|Also called||Bond Minicar Mark A|
|Production||1949–1951 1,973 made|
|Successor||Bond Minicar Mark B|
|Engine||Villiers 10D 122 cc (7 cu in) or Villiers 6E 197 cc (12 cu in) Single cylinder 2 stroke|
|Wheelbase||5 ft 5 in (1,650 mm)|
|Length||8 ft 10 in (2,690 mm)|
|Width||4 ft 7 in (1,400 mm)|
|Height||3 ft 6 in (1,070 mm)|
|Kerb weight||310 lb (140 kg)|
Sold as the Bond Minicar (the Mark A epithet being added only after the Mark B was introduced), the car was advertised as the world's most economical car. It was austere and simple in design, without luxuries. Production began in January 1949, although 90% of initial production was said to be allocated to the overseas market.
As with the prototype, a large proportion of the Minicar is made from different aluminium alloys. The main body is a very simple construction of 18 swg sheet with a 14 swg main bulkhead. The integrity of the main stressed skin structure is enhanced by the absence of doors, the bodysides being deemed low enough to be stepped over without major inconvenience unless you are wearing a skirt. Most of the bodywork panels are flat or very simple curves and the compound curves of the bonnet and rear mudguard arches are pressed out as separate panels. The windscreen is made from Perspex. The car was said to weigh only 308 pounds (140 kg) “all-in” or 285 pounds (129 kg) dry and its light weight was regularly demonstrated by one person lifting the entire rear end of the car off the ground unaided A test run between Preston and London at an average speed of 22.8 mph (36.7 km/h) gave an average fuel consumption of 97 mpg-imp (2.9 L/100 km; 81 mpg-US) for the journey.
The car has a single bench seat with a small open compartment behind suitable for luggage. There is also a removable fold-down hood with detachable sidescreens. Headlights are separate units mounted on the side of the car, though of such low output, they have been described as providing "more of a glimmer than a beam". At the rear there is a tiny, single centrally mounted lamp.
The air-cooled Villiers 10D 122 cc (7 cu in) engine has a unit three-speed manual gearbox without reverse. The engine has a claimed output of 5 bhp (4 kW; 5 PS) at 4,400 rpm which the manufacturers claimed gave a power-to-weight ratio of 49 bhp (37 kW; 50 PS) per ton unladen. The engine unit sits in an alloy cradle ahead of the front wheel, together forming part of its support. Both front wheel and engine are sprung as part of the trailing link front suspension system, which is fitted with a single coil spring and an Andre Hartford friction shock absorber. The rear wheels are rigidly mounted to the body on stub axles with all rear suspension provided by low pressure "balloon" type tyres. The engine is started by a pull handle under the dash, connected by cable to a modified kick-start lever. The steering system comprises a system of pulleys and a cable usually referred to as a "bobbin and cable" system, connecting a conventional steering wheel to the front steering unit. The bobbin and cable steering system was replaced by a rack and pinion system in October 1950. Brakes are provided on only the rear wheels; they are conventional drum brakes operated by a system of cables and rods. Early on, Sharp's adopted a policy of continual gradual upgrading of the Minicars, either to simplify or reduce maintenance, to redress noted failings or to improve some aspect of performance. Such changes were usually made available as kits to enable existing owners to upgrade their own cars retrospectively.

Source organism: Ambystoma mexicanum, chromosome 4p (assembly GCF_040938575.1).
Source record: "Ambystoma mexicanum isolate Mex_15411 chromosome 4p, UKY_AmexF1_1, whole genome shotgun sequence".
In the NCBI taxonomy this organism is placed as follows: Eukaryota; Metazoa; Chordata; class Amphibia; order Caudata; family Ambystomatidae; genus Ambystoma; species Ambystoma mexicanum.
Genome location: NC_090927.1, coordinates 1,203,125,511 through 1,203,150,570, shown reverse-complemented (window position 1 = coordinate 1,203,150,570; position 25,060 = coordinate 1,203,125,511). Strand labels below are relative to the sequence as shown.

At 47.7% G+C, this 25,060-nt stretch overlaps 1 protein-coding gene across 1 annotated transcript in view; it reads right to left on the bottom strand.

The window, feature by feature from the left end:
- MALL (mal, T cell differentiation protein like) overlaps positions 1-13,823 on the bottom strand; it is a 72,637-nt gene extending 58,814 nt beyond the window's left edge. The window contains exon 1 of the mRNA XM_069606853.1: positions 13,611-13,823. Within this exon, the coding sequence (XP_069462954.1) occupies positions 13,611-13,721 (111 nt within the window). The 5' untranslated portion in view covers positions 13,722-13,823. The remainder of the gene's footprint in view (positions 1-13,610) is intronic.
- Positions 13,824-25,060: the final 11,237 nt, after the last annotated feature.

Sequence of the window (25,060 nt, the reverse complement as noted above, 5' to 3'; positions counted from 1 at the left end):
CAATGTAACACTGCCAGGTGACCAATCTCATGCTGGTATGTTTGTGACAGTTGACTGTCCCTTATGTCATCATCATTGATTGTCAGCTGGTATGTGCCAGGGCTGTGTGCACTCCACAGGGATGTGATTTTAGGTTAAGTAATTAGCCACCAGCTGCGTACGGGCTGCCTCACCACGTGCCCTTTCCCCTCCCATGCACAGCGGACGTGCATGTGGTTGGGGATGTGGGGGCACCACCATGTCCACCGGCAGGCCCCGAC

In December 1949, a De luxe version was added to the range. This has a Villiers 6E 197 cc (12 cu in) engine, which had an increased output of 8 bhp (6 kW; 8 PS)and a power-to-weight ratio of 51 bhp (38 kW; 52 PS) per ton. There are also a number of modest refinements including a spare wheel and a single wing mirror.The manually operated windscreen wiper fitted on the standard car was upgraded to an electric one. This was found to damage the original perspex windscreen and subsequently in October 1950 the perspex windscreen on the De luxe models was replaced by a Triplex glass windscreen.
A Bond Minicar De luxe tested by The Motor magazine in 1949 and carrying only the driver had a top speed of 43.3 mph (69.7 km/h) and could accelerate from 0-30 mph (48 km/h) in 13.6 seconds. A fuel consumption of 72 mpg-imp (3.9 L/100 km; 60 mpg-US) was recorded. The test car cost £262 including taxes.
Towards the end of 1950 an optional mechanical reversing device was introduced which comprised a long lever with a ratchet on the end which fitted onto the drivers side rear wheel hub. This device could be operated from the driving seat and allowed the car to be cranked backwards by hand by the driver to assist with maneuvering.